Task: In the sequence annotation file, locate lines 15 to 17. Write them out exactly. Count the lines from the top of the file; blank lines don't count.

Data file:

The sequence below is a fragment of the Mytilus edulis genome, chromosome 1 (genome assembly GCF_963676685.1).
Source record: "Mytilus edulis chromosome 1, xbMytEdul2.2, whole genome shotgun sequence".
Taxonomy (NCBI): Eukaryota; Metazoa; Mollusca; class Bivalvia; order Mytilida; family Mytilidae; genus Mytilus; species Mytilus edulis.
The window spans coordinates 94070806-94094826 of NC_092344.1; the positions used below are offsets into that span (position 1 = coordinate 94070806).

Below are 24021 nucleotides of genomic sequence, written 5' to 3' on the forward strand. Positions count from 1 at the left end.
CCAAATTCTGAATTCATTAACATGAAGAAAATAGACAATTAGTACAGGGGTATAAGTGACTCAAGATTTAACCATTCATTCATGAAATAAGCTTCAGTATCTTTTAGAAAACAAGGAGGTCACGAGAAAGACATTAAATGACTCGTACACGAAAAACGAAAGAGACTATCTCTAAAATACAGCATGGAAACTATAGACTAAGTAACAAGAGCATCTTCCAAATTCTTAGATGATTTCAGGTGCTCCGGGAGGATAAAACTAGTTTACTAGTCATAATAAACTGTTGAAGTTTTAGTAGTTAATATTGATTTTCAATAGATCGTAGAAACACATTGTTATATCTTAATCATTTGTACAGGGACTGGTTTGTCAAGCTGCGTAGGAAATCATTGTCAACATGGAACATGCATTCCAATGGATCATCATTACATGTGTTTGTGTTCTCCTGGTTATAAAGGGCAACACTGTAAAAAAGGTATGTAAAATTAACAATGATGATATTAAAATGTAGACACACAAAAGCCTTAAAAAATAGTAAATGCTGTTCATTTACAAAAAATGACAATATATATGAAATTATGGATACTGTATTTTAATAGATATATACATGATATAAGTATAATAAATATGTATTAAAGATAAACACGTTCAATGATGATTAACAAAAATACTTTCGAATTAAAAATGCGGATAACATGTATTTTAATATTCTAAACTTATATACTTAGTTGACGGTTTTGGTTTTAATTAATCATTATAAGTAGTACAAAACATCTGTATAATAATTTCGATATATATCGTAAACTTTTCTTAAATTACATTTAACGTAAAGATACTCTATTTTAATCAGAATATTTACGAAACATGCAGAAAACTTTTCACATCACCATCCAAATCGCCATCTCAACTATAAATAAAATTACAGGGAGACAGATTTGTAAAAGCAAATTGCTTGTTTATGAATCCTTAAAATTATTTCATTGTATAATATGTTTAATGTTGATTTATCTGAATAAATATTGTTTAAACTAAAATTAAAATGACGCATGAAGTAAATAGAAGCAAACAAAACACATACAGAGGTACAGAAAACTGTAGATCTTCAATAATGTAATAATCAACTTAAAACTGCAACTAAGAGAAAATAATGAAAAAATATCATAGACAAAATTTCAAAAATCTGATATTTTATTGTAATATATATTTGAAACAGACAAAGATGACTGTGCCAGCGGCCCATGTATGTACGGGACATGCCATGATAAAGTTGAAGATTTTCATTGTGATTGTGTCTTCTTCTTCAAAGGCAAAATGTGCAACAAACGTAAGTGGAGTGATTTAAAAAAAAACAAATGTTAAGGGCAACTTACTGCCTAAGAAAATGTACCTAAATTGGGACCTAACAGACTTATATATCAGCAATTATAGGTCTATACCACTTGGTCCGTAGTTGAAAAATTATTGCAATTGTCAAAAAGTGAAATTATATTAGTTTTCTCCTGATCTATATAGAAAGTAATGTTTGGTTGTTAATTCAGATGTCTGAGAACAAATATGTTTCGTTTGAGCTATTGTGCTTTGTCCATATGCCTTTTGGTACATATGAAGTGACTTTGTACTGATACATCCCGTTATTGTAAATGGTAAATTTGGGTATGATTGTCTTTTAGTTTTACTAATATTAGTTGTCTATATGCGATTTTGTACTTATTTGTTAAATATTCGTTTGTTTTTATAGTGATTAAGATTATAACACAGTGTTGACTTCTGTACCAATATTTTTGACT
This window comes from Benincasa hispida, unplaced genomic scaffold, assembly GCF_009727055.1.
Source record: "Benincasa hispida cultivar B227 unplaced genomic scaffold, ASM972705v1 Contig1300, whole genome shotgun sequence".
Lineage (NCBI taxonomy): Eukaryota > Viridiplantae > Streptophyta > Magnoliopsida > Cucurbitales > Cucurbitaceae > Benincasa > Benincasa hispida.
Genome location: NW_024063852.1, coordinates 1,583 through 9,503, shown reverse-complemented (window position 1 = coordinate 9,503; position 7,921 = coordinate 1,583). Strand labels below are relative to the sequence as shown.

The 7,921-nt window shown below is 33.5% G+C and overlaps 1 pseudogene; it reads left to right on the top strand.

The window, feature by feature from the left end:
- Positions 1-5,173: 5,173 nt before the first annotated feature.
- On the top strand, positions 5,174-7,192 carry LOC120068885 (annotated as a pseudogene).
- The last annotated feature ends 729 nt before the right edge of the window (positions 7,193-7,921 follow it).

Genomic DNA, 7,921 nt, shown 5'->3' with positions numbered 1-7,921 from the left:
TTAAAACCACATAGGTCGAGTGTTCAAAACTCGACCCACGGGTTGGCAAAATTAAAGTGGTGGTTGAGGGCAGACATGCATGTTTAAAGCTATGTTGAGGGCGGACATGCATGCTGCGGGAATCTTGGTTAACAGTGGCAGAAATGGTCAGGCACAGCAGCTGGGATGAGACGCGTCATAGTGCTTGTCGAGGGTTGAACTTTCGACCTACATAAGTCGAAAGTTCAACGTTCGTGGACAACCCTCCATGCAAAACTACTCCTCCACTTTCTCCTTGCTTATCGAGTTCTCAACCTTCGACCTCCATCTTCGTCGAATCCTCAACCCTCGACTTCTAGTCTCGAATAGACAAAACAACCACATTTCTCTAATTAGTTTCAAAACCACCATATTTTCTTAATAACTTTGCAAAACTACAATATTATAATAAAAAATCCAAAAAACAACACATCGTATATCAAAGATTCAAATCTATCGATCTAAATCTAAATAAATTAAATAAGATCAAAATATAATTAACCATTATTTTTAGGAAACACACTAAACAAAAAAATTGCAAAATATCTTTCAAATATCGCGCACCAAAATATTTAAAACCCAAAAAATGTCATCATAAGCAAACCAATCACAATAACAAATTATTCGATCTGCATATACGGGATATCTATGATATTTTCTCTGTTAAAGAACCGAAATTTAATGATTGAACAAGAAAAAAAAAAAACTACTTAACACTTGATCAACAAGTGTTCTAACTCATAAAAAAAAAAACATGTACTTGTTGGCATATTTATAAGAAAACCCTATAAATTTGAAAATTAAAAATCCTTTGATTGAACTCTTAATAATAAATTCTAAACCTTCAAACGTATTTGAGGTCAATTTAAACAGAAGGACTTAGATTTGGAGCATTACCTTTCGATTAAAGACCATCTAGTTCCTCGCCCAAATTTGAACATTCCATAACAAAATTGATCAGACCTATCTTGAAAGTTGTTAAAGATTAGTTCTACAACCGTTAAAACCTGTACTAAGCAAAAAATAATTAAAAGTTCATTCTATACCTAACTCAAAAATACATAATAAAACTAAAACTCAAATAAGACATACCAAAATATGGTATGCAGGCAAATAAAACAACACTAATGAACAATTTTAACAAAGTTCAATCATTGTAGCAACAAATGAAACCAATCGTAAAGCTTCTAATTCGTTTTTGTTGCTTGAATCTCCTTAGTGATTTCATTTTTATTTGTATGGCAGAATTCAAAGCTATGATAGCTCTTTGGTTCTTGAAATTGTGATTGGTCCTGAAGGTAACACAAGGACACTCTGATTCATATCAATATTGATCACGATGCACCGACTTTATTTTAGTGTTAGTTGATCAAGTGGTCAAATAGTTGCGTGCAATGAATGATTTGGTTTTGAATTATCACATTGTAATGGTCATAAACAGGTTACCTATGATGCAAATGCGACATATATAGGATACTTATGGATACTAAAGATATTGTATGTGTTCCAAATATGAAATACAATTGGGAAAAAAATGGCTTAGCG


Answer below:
- The last annotated feature ends 729 nt before the right edge of the window (positions 7,193-7,921 follow it).

Genomic DNA, 7,921 nt, shown 5'->3' with positions numbered 1-7,921 from the left:
TTAAAACCACATAGGTCGAGTGTTCAAAACTCGACCCACGGGTTGGCAAAATTAAAGTGGTGGTTGAGGGCAGACATGCATGTTTAAAGCTATGTTGAGGGCGGACATGCATGCTGCGGGAATCTTGGTTAACAGTGGCAGAAATGGTCAGGCACAGCAGCTGGGATGAGACGCGTCATAGTGCTTGTCGAGGGTTGAACTTTCGACCTACATAAGTCGAAAGTTCAACGTTCGTGGACAACCCTCCATGCAAAACTACTCCTCCACTTTCTCCTTGCTTATCGAGTTCTCAACCTTCGACCTCCATCTTCGTCGAATCCTCAACCCTCGACTTCTAGTCTCGAATAGACAAAACAACCACATTTCTCTAATTAGTTTCAAAACCACCATATTTTCTTAATAACTTTGCAAAACTACAATATTATAATAAAAAATCCAAAAAACAACACATCGTATATCAAAGATTCAAATCTATCGATCTAAATCTAAATAAATTAAATAAGATCAAAATATAATTAACCATTATTTTTAGGAAACACACTAAACAAAAAAATTGCAAAATATCTTTCAAATATCGCGCACCAAAATATTTAAAACCCAAAAAATGTCATCATAAGCAAACCAATCACAATAACAAATTATTCGATCTGCATATACGGGATATCTATGATATTTTCTCTGTTAAAGAACCGAAATTTAATGATTGAACAAGAAAAAAAAAAAACTACTTAACACTTGATCAACAAGTGTTCTAACTCATAAAAAAAAAAACATGTACTTGTTGGCATATTTATAAGAAAACCCTATAAATTTGAAAATTAAAAATCCTTTGATTGAACTCTTAATAATAAATTCTAAACCTTCAAACGTATTTGAGGTCAATTTAAACAGAAGGACTTAGATTTGGAGCATTACCTTTCGATTAAAGACCATCTAGTTCCTCGCCCAAATTTGAACATTCCATAACAAAATTGATCAGACCTATCTTGAAAGTTGTTAAAGATTAGTTCTACAACCGTTAAAACCTGTACTAAGCAAAAAATAATTAAAAGTTCATTCTATACCTAACTCAAAAATACATAATAAAACTAAAACTCAAATAAGACATACCAAAATATGGTATGCAGGCAAATAAAACAACACTAATGAACAATTTTAACAAAGTTCAATCATTGTAGCAACAAATGAAACCAATCGTAAAGCTTCTAATTCGTTTTTGTTGCTTGAATCTCCTTAGTGATTTCATTTTTATTTGTATGGCAGAATTCAAAGCTATGATAGCTCTTTGGTTCTTGAAATTGTGATTGGTCCTGAAGGTAACACAAGGACACTCTGATTCATATCAATATTGATCACGATGCACCGACTTTATTTTAGTGTTAGTTGATCAAGTGGTCAAATAGTTGCGTGCAATGAATGATTTGGTTTTGAATTATCACATTGTAATGGTCATAAACAGGTTACCTATGATGCAAATGCGACATATATAGGATACTTATGGATACTAAAGATATTGTATGTGTTCCAAATATGAAATACAATTGGGAAAAAAATGGCTTAGCG